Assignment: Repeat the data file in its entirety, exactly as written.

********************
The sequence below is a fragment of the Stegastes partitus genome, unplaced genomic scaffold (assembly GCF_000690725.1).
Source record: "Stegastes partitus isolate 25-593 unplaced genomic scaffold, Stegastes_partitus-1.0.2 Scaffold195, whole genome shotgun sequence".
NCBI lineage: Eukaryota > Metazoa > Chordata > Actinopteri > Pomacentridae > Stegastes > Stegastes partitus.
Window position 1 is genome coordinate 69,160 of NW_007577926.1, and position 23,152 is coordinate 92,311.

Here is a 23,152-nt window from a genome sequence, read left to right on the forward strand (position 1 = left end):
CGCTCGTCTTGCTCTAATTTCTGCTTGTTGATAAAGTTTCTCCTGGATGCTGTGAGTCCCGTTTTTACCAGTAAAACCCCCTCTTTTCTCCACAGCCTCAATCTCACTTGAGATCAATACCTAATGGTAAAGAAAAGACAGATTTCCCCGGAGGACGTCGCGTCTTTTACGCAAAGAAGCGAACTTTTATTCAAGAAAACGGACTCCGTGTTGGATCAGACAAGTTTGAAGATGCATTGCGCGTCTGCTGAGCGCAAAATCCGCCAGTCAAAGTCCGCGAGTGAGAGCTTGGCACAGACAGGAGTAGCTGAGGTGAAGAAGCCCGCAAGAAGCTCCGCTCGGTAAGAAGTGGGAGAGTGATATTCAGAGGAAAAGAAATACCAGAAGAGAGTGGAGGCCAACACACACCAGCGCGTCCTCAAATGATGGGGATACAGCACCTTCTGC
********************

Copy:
The sequence below is a fragment of the Stegastes partitus genome, unplaced genomic scaffold (assembly GCF_000690725.1).
Source record: "Stegastes partitus isolate 25-593 unplaced genomic scaffold, Stegastes_partitus-1.0.2 Scaffold195, whole genome shotgun sequence".
NCBI lineage: Eukaryota > Metazoa > Chordata > Actinopteri > Pomacentridae > Stegastes > Stegastes partitus.
Window position 1 is genome coordinate 69,160 of NW_007577926.1, and position 23,152 is coordinate 92,311.

Here is a 23,152-nt window from a genome sequence, read left to right on the forward strand (position 1 = left end):
CGCTCGTCTTGCTCTAATTTCTGCTTGTTGATAAAGTTTCTCCTGGATGCTGTGAGTCCCGTTTTTACCAGTAAAACCCCCTCTTTTCTCCACAGCCTCAATCTCACTTGAGATCAATACCTAATGGTAAAGAAAAGACAGATTTCCCCGGAGGACGTCGCGTCTTTTACGCAAAGAAGCGAACTTTTATTCAAGAAAACGGACTCCGTGTTGGATCAGACAAGTTTGAAGATGCATTGCGCGTCTGCTGAGCGCAAAATCCGCCAGTCAAAGTCCGCGAGTGAGAGCTTGGCACAGACAGGAGTAGCTGAGGTGAAGAAGCCCGCAAGAAGCTCCGCTCGGTAAGAAGTGGGAGAGTGATATTCAGAGGAAAAGAAATACCAGAAGAGAGTGGAGGCCAACACACACCAGCGCGTCCTCAAATGATGGGGATACAGCACCTTCTGC